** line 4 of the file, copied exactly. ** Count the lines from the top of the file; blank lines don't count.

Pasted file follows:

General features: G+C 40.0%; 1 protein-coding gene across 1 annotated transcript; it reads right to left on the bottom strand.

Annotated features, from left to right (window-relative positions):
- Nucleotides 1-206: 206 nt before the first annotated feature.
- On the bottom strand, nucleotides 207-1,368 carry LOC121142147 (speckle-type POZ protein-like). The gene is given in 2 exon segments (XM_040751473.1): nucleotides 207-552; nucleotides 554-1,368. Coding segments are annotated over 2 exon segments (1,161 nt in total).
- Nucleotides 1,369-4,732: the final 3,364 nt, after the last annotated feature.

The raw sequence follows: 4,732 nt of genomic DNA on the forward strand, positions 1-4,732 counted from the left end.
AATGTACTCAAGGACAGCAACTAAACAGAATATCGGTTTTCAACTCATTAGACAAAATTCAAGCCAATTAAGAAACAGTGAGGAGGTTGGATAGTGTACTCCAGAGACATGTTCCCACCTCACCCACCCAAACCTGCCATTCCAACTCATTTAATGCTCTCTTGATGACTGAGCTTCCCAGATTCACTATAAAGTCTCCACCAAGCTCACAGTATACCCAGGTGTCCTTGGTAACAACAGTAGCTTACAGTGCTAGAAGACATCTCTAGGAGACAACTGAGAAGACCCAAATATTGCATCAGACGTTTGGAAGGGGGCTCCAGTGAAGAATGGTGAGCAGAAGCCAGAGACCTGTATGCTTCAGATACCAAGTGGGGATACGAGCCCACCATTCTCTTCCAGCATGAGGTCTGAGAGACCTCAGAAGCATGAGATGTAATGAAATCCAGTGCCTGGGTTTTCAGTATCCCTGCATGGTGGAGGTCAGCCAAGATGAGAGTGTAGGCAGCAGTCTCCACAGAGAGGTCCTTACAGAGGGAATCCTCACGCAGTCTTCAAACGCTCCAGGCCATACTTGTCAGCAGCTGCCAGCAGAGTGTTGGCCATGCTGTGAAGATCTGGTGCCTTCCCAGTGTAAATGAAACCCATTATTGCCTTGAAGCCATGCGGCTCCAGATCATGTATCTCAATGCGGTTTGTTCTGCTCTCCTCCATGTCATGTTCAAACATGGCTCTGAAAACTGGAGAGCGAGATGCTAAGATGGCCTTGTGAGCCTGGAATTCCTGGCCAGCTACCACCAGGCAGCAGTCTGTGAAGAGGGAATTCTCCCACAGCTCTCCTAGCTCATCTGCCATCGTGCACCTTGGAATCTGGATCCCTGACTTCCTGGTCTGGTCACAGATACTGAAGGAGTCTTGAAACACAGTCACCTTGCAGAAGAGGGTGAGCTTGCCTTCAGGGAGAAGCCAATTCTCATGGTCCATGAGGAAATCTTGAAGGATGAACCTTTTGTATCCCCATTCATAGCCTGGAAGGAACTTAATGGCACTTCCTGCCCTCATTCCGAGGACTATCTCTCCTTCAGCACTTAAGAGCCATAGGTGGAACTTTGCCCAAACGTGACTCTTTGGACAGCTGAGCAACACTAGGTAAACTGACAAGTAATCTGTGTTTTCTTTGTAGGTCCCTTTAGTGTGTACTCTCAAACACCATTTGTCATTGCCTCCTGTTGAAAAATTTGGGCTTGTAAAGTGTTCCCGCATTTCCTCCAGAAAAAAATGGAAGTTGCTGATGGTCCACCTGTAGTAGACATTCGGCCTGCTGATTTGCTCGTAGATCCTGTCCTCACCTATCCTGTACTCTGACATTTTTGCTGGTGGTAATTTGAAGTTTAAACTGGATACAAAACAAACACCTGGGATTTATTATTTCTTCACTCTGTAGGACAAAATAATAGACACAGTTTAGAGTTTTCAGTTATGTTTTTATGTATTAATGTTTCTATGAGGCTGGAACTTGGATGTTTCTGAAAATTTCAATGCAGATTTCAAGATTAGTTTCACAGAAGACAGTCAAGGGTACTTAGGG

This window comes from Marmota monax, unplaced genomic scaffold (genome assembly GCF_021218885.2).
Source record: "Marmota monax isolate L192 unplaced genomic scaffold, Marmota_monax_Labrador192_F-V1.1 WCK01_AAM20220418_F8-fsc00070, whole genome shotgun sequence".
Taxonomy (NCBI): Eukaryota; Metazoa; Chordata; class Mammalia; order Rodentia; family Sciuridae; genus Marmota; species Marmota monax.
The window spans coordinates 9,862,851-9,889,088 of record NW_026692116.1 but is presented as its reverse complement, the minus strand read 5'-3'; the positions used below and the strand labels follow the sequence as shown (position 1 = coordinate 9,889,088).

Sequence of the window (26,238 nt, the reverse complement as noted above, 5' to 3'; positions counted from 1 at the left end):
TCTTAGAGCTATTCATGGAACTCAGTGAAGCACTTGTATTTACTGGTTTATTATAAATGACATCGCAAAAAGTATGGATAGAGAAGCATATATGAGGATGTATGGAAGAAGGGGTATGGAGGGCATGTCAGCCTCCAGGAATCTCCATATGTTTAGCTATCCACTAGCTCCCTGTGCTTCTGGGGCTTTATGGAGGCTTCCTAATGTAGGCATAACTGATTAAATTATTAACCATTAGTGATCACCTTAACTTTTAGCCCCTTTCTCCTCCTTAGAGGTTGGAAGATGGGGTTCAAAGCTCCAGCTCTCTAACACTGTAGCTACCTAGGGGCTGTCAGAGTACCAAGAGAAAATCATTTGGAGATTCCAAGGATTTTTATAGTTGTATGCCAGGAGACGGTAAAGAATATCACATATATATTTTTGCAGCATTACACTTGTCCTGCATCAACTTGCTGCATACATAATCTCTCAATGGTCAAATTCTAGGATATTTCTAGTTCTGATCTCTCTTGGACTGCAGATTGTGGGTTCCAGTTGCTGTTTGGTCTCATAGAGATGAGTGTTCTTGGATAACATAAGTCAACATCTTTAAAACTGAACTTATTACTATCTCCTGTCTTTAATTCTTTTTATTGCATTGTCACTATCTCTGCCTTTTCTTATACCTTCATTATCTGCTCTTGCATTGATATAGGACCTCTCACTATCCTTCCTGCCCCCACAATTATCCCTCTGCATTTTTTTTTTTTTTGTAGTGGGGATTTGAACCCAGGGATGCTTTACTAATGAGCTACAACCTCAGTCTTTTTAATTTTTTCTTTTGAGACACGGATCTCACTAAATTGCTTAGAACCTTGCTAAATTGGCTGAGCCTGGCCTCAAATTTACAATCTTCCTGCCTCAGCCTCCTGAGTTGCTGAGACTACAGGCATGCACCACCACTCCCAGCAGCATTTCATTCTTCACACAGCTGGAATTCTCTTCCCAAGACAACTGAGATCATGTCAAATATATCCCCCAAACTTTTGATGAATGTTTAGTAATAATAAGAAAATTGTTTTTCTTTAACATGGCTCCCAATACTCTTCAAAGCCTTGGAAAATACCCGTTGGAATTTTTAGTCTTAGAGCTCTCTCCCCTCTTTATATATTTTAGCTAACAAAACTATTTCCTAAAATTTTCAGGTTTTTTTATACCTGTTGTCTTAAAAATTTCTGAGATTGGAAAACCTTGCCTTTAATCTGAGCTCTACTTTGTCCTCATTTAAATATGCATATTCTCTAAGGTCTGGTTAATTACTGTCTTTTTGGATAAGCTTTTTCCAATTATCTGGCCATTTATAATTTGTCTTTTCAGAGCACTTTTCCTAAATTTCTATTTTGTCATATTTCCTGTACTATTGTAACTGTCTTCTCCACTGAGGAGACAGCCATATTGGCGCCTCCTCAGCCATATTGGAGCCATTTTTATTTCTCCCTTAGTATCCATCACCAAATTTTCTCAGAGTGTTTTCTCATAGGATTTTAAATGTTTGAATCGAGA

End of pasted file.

- On the bottom strand, nucleotides 207-1,368 carry LOC121142147 (speckle-type POZ protein-like). The gene is given in 2 exon segments (XM_040751473.1): nucleotides 207-552; nucleotides 554-1,368. Coding segments are annotated over 2 exon segments (1,161 nt in total).